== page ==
Three filtrations

The title suggests that there are three filtrations on this ring. It's about time I say which, and how they relate.

The topological filtration

The easiest filtration is the topological filtration. In the introduction SGA6 it is defined in a special case, for the presentation of the Grothendieck group via coherent sheaves, by just saying that $\mathrm{F}_{\mathrm{top}}^i\mathrm{K}^0(X)$ is generated by coherent sheaves whose support has codimension bigger than $i$. In Fulton--Lang a more formal definition is given in terms of (global) perfect complexes. The idea is to use cohomological support of complexes and codimension, but I don't feel like spelling out details.

One can prove that it is compatible with the ring structure, and under the assumption that $\dim(X)=d$ it is a filtration of length $\leq d$.

The lambda-filtration

The hardest filtration is the lambda-filtration, or Grothendieck filtration, or gamma-filtration. I'm not sure whether my intuition is entirely correct, but it seems that the motivation is to use the splitting principle to obtain a finer filtration than the topological filtration.

To define this we put a different lambda-structure on our lambda-ring, by considering endomorphisms $\gamma^i\colon\mathrm{K}^0(X)\to\mathrm{K}^0(X)$ defined by $$ \sum_{i\in\mathbb{N}}\lambda^i(x))\left( \frac{t}{1-t} \right)^i=\sum_{i\in\mathbb{N}}\gamma^i(x)t^i $$ i.e. we consider a formal power series ring over our lambda-ring, we choose a different generator for it and write out the change in coefficients.

We then set

  1. $\mathrm{F}_\lambda^0\mathrm{K}^0(X)=\mathrm{K}^0(X)$;
  2. $\mathrm{F}_\lambda^1\mathrm{K}^0(X)=\mathrm{ker}(r)$, i.e. those elements which are of (formal) rank 0;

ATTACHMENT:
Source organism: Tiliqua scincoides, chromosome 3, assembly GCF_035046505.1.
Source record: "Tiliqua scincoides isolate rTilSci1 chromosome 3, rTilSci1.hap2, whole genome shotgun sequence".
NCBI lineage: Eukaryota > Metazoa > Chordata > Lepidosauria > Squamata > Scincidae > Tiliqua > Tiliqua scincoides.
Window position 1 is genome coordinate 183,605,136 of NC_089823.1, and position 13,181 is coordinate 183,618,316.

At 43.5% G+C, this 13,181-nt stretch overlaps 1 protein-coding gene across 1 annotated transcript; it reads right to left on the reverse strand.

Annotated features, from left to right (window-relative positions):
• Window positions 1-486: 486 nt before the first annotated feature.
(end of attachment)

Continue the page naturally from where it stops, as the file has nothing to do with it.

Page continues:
3. $\mathrm{F}_\lambda^n\mathrm{K}^0(X)$ is generated by the expressions $\prod_{i=1}^k\gamma^{r_i}(x_i)$, for $x_i\in\mathrm{F}^1\mathrm{K}^0(X)$ and $\sum_{i=1}^kr_i\geq n$.

This induces a descending sequence of ideals in the Grothendieck ring. One can prove that $\mathrm{F}_{\mathrm{top}}^1\mathrm{K}^0(X)=\mathrm{F}_\lambda^1\mathrm{K}^0(X)$ (Fulton--Lang, V.3.5), and the proof boils down to the silly fact that $[\Sigma\mathcal{E}^\bullet]=-[\mathcal{E}^\bullet]$, if we use the presentation of the Grothendieck group via complexes.

In general we have that the lambda-filtration is finer than the topological filtration (Fulton--Lang, V.3.9), i.e. $\mathrm{F}_\lambda^n\mathrm{K}^0(X)\subseteq\mathrm{F}_{\mathrm{top}}^n\mathrm{K}^0(X)$, and the proof of this fact uses the splitting principle, which reduces the statement to line bundles, then we use the equality in degree 1 and the fact that $\mathrm{F}_{\mathrm{top}}^i$ is compatible with the ring structures.

One of the main results (SGA6 VII) is that the associated graded rings are, up to torsion, isomorphic!

The third filtration

I was aware of the previous two filtrations in SGA6, but hidden inside SGA6 exposé VI.6.5 (not IV, as indicated in Fulton--Lang) there is a third filtration. This blog post has gone on for long enough now and the filtration has properties similar to the topological filtration (but it is not functorial), hence I won't discuss it. But reading SGA6 and Fulton--Lang was fun (in some perverse way, maybe), so maybe I will come back to it later.